Rule 2.9. Service of formal charges.

Service of a formal charge shall be made by the Clerk of the Supreme Court by certified mail, return receipt requested, to the judge at the judge’s chambers, or at the judge’s last known address or, in the alternative, service may be made in a manner consistent with the rules for service of process under the West Virginia Rules of Civil Procedure. Return of Service shall be directed to the Clerk of the Supreme Court of Appeals.

Rule 2.10. Response to formal charges.

The judge may file responsive pleadings as provided in the West Virginia Rules of Civil Procedure. Any such pleadings shall be filed by the judge with the Clerk of the Supreme Court of Appeals and the Office of Disciplinary Counsel not more than thirty days after the date of the formal charges. For good cause shown, the Office of Disciplinary Counsel may extend the time for filing such pleadings.

Rule 2.11. Failure to file response.

Notwithstanding the failure of the judge to file a responsive pleading, the Judicial Hearing Board may proceed with a hearing, provided that all evidence in support of the charge shall be heard by the Hearing Board in a public hearing or filed in the course of a public hearing. The failure to file a response to the complaint shall be deemed an admission of the factual allegations contained therein.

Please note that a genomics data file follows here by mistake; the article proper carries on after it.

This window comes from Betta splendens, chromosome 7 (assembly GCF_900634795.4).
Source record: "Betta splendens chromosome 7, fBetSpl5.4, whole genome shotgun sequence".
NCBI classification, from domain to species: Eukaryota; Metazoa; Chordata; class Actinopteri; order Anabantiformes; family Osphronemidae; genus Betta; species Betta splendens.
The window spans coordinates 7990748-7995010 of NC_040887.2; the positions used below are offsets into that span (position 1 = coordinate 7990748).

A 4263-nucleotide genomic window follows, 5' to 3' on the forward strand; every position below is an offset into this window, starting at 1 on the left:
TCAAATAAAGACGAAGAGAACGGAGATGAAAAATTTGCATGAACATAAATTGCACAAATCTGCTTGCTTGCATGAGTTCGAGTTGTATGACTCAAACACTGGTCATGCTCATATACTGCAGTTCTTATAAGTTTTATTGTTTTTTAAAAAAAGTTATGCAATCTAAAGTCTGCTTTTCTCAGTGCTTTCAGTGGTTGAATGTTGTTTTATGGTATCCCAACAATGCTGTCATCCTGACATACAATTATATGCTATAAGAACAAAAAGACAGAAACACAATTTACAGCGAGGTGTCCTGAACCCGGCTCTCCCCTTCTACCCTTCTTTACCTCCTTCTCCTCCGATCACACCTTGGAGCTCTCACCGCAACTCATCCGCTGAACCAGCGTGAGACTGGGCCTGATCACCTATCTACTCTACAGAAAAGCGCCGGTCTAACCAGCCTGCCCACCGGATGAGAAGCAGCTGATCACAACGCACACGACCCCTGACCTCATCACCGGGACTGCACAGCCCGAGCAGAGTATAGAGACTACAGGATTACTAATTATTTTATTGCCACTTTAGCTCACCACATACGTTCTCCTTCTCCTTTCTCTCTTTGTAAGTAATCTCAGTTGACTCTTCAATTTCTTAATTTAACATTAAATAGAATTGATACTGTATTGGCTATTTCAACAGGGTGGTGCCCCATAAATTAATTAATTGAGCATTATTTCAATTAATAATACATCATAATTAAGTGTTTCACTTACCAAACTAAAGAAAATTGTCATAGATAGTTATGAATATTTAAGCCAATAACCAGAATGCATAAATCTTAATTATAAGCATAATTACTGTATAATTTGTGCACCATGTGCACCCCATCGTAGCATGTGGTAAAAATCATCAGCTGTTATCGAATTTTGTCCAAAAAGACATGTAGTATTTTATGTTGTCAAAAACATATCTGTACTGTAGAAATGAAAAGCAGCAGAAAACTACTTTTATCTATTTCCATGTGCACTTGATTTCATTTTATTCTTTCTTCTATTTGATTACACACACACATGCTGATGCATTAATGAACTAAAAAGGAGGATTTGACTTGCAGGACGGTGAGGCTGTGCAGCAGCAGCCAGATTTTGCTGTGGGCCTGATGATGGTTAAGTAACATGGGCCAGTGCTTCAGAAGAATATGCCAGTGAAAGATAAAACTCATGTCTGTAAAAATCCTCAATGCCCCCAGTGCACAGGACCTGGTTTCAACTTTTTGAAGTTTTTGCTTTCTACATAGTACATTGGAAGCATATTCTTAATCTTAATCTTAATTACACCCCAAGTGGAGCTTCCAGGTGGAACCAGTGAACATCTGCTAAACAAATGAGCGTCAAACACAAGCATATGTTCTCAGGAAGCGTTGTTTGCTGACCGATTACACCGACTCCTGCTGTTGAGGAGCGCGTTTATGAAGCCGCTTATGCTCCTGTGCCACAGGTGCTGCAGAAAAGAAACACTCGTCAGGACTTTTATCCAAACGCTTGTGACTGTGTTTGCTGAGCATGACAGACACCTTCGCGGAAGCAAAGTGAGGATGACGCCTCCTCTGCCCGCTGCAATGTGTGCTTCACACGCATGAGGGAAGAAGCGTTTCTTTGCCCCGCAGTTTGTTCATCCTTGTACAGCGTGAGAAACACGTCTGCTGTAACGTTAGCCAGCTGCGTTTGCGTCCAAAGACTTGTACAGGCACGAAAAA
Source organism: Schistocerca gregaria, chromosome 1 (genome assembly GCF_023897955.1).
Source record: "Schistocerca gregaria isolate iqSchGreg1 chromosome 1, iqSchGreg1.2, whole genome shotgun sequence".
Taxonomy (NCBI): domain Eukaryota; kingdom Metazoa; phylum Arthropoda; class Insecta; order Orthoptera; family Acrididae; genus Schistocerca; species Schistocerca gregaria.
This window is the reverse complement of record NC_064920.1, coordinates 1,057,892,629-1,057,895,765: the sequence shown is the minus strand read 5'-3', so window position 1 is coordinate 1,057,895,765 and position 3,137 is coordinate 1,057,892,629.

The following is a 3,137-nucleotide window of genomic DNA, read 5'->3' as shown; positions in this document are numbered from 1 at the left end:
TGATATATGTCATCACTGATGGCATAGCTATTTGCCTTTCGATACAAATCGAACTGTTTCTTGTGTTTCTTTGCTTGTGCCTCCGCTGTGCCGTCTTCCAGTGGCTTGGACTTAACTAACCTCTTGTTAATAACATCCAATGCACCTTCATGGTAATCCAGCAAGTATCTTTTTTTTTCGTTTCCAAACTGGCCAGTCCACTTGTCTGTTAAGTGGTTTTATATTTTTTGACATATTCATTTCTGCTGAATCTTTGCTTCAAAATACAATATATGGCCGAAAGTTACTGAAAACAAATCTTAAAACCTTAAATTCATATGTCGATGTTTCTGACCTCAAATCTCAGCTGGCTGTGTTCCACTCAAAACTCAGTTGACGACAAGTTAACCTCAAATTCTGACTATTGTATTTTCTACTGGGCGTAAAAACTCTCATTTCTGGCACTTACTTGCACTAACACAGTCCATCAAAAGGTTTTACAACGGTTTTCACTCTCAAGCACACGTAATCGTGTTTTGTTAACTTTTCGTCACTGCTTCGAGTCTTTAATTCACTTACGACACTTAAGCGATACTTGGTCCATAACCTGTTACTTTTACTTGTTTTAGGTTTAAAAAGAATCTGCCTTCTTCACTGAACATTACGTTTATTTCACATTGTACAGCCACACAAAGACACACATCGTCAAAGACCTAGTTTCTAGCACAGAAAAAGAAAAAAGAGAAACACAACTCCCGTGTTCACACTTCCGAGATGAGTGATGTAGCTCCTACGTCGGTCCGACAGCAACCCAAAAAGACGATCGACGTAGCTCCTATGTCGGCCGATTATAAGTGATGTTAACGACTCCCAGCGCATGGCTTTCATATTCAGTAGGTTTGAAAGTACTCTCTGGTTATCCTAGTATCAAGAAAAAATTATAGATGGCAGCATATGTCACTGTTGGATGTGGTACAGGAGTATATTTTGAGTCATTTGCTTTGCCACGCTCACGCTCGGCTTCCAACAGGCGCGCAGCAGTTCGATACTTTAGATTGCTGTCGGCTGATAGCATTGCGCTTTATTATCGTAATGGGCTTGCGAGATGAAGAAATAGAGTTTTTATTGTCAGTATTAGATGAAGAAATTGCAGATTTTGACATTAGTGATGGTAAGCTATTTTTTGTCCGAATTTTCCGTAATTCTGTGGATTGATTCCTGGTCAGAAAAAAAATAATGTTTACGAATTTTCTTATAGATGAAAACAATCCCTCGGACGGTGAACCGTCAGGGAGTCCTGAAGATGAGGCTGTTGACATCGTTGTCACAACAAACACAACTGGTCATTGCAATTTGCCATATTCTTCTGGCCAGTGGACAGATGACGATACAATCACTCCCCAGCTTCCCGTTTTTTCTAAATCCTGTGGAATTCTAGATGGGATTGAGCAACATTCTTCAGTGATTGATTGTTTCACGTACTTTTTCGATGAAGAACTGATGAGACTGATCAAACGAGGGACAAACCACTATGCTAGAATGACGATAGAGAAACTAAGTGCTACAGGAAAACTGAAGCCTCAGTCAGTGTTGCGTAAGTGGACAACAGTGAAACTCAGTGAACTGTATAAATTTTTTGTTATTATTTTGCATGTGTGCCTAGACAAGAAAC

History: [As amended by order entered December 6, 1994, effective January 1, 1995.]

Rule 2.12. Limitation of complaints.

Any complaint filed more than two years after the complainant knew, or in the exercise of reasonable diligence should have known, of the existence of a violation of the Code of Judicial Conduct, shall be dismissed by the Commission.

Rule 2.13. Advisory opinions.